October 5, 2012

Bowles' Admr. v. Harvey, Rockcastle, 1920

Bowles' Admr. v. Harvey.


189 Ky. 598; 225 S.W. 367; 1920 Ky. LEXIS 480

November 19, 1920, Decided

PRIOR HISTORY:  [***1]  Appeal from Rockcastle Circuit Court. 

DISPOSITION: Judgment affirmed.

COUNSEL: L. W. BETHURUM for appellant.

C. C. WILLIAMS for appellee. 





On April 25, 1916, D. G. Bowles, in consideration of boarding and waiting on him during the remainder of his life, conveyed to his daughter, Mollie Harvey, a tract of about 127 acres of land located in Rockcastle county. After remaining with his daughter for several months, he brought suit to set aside the conveyance on the ground of fraud and failure of consideration. From a judgment denying the relief prayed for, this appeal is prosecuted.

The evidence shows that the land was worth from $ 3.00 to $ 4.00 an acre, and D. G. Bowles' board was worth about $ 20.00 a month. Bowles testified that his agreement with his daughter was that she was to have the use of the land during his lifetime, in consideration of her boarding him and taking care of him during that time, and that he was drinking when he signed the deed and did not know that the contract which he signed was a deed, but believed [***2]  it was a contract drawn in accordance with his agreement with his daughter. Though it be true that Bowles was about eighty-three years of age when the deed was executed, his own deposition given several months later shows that he was a man of fine intelligence, and while it may be true that he had been drinking, the weight of the evidence is to the effect that he knew and appreciated exactly what he was doing. Not only was the conveyance read and explained to him at the time,  [*599]  but he stated to several persons after its execution that he had deeded the land to his daughter, thus showing that he knew that he had executed the deed instead of the contract as claimed by him.  [**368]  In view of these facts, we see no reason to disturb the finding of the chancellor that the deed was not obtained by fraud.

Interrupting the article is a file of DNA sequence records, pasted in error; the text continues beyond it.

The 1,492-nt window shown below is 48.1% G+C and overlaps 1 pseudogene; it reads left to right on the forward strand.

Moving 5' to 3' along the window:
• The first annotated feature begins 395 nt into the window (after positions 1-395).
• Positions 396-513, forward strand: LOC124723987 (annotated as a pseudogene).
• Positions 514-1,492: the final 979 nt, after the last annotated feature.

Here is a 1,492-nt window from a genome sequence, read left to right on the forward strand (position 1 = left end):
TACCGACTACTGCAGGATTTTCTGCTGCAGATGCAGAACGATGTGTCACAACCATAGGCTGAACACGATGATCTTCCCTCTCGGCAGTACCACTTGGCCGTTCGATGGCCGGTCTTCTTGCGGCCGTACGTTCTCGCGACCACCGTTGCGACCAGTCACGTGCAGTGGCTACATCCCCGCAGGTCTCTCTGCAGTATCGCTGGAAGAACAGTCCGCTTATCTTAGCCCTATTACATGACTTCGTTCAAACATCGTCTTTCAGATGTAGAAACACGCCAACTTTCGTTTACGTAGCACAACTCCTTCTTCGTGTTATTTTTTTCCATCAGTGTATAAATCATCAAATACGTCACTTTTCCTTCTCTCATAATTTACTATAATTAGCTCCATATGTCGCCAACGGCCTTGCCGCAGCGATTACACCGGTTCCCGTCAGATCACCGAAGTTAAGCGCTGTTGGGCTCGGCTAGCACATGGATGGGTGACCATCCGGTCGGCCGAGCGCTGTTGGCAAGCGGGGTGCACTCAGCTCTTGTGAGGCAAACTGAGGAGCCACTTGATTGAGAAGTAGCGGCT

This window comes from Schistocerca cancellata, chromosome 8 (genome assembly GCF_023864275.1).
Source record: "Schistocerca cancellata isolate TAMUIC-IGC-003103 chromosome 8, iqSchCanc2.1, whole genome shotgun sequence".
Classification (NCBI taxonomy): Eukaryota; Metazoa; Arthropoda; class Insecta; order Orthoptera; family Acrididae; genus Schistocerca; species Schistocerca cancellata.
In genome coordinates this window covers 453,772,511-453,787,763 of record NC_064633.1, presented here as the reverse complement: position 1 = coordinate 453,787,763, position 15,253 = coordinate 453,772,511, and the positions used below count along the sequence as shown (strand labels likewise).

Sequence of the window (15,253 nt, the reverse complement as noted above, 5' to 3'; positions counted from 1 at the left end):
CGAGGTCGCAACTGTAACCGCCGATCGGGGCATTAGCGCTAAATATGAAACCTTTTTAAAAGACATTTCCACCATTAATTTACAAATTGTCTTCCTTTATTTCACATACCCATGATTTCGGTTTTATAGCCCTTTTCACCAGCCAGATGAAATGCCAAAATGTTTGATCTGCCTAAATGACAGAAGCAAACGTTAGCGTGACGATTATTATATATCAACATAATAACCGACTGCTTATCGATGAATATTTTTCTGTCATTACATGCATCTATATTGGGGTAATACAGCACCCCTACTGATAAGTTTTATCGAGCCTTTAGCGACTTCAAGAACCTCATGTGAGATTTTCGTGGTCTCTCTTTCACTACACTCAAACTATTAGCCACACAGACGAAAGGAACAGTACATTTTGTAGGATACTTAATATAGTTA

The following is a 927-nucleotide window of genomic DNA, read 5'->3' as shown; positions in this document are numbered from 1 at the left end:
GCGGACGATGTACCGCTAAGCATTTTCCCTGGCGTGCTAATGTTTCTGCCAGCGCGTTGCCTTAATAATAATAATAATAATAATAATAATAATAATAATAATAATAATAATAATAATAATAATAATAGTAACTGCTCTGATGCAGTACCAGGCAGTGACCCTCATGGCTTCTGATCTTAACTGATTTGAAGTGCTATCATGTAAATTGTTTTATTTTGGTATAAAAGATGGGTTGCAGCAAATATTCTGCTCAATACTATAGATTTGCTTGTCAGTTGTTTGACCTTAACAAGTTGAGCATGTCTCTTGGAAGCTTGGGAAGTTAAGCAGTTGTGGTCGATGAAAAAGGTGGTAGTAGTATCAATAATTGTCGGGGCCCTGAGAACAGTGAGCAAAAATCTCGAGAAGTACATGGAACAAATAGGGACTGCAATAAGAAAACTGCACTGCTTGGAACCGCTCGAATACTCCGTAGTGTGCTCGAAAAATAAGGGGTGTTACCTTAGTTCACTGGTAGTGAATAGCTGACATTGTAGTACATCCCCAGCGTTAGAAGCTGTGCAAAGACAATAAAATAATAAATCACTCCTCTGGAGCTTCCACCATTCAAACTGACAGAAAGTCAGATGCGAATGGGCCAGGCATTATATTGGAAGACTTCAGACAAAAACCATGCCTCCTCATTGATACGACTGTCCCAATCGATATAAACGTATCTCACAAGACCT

The evidence does not substantiate the charge that there was a failure of consideration. The grantor lived with his daughter for several months. He admitted that she looked after his wants in every way, and took good care of him. He says that he left merely because his daughter and her husband were claiming the land. This they had the right to do as there was no fraud in [***3]  the execution of the deed. One who conveys his land to another, in consideration of support, cannot claim a failure of consideration where he alone is responsible for the grantee's failure to carry out the agreement.

Judgment affirmed.

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